The Glute Ham Raise: Your Key to Stronger Hamstrings

There’s a common denominator between strong deadlifts, squats, Olympic lifts, sprint speed, jumping, and athletic performance. This denominator is strong hamstrings.

The hamstrings are composed of three major muscles and these are the semimebranosous (SM), semitendinosus (ST), and biceps femoris (BF). When any of these are weak or there’s an imbalance present, then we put our body at risk of injury. Also, there’s a decrease in sport performance and strength when hamstrings are lacking.

When it comes to strengthening the hamstrings there are a few lifts that offer more benefit than others. Two of these lifts are the Romanian deadlift (RDL) and the glute ham raise (GHR). These exercises provide the highest electromyography (EMG) ratings, in other words, the highest muscle activation. Today we’re going to dive into the glute ham raise and their benefits.

RDL photo from J2FIT Human Performance YouTube page. 

Glute Ham Raise

The glute ham raise is a closed-kinetic chain exercise. A unique aspect of the GHR is how it targets the hamstrings at both the hip and knee joints when performed with full range of motion (ROM). In addition to hitting each aspect of the hamstrings, the GHR actively targets the glutes, gastrocnemius, and lower back.

EMG

A study published in 2014 analyzed EMG ratings in 12 healthy, weight-trained males for the glute ham raise, good morning, RDL, and prone leg curl. Researchers found that both the RDL and GHR provided the highest EMG ratings.

The GHR and RDL both maximized biceps femoris activation. In the concentric (upward) portion of the movement, the GHR showed the highest EMG ratings for the semimembranosous and semitendinosus, when compared to the other three lifts. When it came to the eccentric (downward) portion, the glute ham raise provided a high EMG, but followed closely behind the good morning and RDL.

Benefits

  • Allow you to focus on loading the hamstrings both concentric and eccentrically
  • Excellent method to improve the stretch-shortening cycle
  • Great for hamstring hypertrophy (size) at both the knee and hip joint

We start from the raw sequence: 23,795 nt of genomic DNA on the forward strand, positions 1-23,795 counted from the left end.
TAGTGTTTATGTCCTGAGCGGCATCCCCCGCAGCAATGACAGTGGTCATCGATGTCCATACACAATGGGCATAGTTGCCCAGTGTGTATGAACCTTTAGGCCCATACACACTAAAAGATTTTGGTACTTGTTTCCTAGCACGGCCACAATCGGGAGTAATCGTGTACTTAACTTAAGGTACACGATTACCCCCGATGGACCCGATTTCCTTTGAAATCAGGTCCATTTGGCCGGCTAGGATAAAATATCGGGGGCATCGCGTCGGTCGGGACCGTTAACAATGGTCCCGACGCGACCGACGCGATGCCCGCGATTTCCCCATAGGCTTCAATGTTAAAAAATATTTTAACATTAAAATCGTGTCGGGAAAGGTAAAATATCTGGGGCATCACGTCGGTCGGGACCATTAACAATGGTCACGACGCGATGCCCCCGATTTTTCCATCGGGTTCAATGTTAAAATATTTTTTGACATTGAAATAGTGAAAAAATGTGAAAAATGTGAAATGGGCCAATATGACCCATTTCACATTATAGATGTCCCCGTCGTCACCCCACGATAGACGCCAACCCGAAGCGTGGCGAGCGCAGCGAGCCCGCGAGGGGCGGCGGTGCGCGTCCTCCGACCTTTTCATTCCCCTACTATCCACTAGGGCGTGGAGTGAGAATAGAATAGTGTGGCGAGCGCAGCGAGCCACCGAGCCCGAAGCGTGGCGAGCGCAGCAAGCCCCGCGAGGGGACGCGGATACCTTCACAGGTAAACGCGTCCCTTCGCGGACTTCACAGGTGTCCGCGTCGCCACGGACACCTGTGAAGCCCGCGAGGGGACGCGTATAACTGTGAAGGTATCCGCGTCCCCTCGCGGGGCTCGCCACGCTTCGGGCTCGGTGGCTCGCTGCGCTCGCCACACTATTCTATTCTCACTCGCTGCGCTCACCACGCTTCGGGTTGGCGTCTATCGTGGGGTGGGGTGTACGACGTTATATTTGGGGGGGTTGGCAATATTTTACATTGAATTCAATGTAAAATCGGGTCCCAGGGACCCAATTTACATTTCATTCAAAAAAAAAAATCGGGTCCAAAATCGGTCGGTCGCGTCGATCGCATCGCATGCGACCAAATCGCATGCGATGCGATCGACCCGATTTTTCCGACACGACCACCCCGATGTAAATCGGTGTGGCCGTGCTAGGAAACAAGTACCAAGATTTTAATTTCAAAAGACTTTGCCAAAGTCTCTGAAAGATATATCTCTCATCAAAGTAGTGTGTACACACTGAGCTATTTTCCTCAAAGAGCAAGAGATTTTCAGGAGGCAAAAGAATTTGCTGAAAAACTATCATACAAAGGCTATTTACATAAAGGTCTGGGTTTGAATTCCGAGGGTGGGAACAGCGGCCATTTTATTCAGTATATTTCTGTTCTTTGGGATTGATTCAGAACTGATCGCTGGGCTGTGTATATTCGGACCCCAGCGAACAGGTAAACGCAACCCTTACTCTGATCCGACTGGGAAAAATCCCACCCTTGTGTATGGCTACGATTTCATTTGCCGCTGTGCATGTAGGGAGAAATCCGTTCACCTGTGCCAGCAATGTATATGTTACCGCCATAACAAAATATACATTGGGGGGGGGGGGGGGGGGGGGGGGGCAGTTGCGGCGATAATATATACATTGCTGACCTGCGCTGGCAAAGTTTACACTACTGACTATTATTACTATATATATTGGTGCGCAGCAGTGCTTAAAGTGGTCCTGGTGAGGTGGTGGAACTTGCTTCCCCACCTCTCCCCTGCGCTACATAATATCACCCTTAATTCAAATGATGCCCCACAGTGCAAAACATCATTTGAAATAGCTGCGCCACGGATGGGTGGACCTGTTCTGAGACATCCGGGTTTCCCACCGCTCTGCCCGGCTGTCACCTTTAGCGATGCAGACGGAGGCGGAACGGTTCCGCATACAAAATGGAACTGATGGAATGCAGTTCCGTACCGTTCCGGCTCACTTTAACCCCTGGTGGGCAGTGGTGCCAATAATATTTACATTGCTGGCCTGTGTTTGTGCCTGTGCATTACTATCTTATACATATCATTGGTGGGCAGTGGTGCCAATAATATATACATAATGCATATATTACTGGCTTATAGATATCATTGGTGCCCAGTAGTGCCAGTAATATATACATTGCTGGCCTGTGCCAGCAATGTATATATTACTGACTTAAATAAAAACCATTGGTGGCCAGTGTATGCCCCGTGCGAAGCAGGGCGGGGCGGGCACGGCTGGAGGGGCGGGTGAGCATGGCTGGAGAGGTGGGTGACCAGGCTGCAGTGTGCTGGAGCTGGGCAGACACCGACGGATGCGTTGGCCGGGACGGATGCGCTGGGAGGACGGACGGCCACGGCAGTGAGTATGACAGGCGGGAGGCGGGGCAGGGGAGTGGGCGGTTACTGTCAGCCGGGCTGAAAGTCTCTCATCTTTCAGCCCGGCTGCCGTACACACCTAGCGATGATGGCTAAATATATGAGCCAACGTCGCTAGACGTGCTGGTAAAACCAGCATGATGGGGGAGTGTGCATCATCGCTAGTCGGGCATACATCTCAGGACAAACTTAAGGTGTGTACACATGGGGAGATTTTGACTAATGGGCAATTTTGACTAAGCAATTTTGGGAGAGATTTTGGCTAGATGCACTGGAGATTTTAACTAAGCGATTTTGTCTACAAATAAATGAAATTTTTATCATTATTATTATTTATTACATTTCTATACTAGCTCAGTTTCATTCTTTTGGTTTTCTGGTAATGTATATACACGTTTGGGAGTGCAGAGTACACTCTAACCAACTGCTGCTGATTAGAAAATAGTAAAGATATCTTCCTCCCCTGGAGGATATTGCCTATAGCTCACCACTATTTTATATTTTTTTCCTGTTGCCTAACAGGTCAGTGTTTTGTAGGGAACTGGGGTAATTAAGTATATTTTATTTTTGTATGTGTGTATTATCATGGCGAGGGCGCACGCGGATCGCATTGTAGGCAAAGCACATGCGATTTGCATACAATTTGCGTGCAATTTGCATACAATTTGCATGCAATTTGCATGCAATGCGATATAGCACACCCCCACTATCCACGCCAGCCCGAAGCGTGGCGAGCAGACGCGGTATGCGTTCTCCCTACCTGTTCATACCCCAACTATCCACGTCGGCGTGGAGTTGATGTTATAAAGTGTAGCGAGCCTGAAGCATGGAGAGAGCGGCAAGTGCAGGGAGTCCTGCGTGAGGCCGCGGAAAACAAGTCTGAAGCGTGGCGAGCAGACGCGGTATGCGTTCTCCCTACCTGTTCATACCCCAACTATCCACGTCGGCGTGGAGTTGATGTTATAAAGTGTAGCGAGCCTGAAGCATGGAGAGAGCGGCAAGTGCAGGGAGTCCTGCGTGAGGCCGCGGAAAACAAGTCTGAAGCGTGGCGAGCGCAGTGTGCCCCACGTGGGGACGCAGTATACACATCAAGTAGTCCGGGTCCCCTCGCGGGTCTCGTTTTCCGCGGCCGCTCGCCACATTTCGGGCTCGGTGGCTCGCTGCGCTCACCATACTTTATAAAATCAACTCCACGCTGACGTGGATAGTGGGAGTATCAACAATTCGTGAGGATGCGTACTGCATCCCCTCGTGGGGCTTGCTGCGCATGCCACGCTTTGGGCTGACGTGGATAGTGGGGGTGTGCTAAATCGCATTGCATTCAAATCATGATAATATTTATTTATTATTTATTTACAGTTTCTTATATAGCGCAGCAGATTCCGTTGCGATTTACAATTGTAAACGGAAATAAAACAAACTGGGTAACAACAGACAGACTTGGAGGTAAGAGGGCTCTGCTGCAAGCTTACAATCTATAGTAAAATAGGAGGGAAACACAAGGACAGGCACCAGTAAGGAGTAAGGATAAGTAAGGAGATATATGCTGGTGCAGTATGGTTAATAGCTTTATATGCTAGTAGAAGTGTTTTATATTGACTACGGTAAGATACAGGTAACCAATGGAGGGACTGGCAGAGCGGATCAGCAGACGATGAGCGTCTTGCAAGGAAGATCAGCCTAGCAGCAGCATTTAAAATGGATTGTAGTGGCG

• Help improve sprint speed and jump capabilities
  • Good for those with back issues, as the GHR doesn’t place a ton of stress on the lower back
  • Injury prevention at the knee joint by promoting medial hamstring strength, which can help inhibit knee valgus (knee knocking)
  • Improve range of motion of hamstrings

Things to Remember

An issue with the GHR is how tough it is for some to perform. You need good mobility, plus strong hamstrings. This being said, there are a few things to remember when performing them properly.

  • Don’t break at the hip during concentric portion (upward motion)
    • A common mistake I see athletes make is bending at the hip to assist themselves in the concentric portion. This takes away a lot of the work you’re trying to put on the hamstrings.
  • Work to achieve full range of motion
    • If you have tight hamstrings, then GHRs can be a grind and a bit painful. Work to achieve a little more range of motion with each lift and set.
  • Drive your hips through the pad
    • This will ensure you’re not bending at the hip, but also activating the glutes during both the eccentric and concentric portion.

  • Keep an eye on lower back hyper extension
    • Another common mistake is extending the back a ton to help with the movement. This puts extra unneeded stress on the lower back.
  • Maintain neutral head position
    • The head weighs around 15lbs, arching or craning the neck to assist during the upward motion takes stress and work away from the lift.

Final Word

The glute ham raise is a great way to build the hamstrings and can be a useful staple in any workout program. It’s a tougher movement, but with enough patience and hard work it can be achieved. Your hamstrings will grow and your lifts/athletic performance will thank you.

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Jake holds a Master's in Sports Science and a Bachelor's in Exercise Science. Currently, Jake serves as one of the full time writers and editors at BarBend. He's a Certified Strength and Conditioning Specialist (CSCS) and has spoken at state conferences on the topics of writing in the fitness industry and building a brand. As of right now, Jake has published over 1,100 articles related to strength athletes and sports. Articles about powerlifting concepts, advanced strength & conditioning methods, and topics that sit atop a strong science foundation are Jake's bread-and-butter. On top of his personal writing, Jake edits and plans content for 15 writers and strength coaches who come from every strength sport.Prior to BarBend, Jake worked for two years as a strength and conditioning coach for hockey and lacrosse players, and was a writer at the Vitamin Shoppe's corporate office. Jake regularly competes in powerlifting in the 181 lb weight class, and considers himself a weightlifting shoe sneaker head. On the side of writing full time, Jake works as a part-time strength coach and works with clients through his personal business Concrete Athletics in Hoboken and New York City.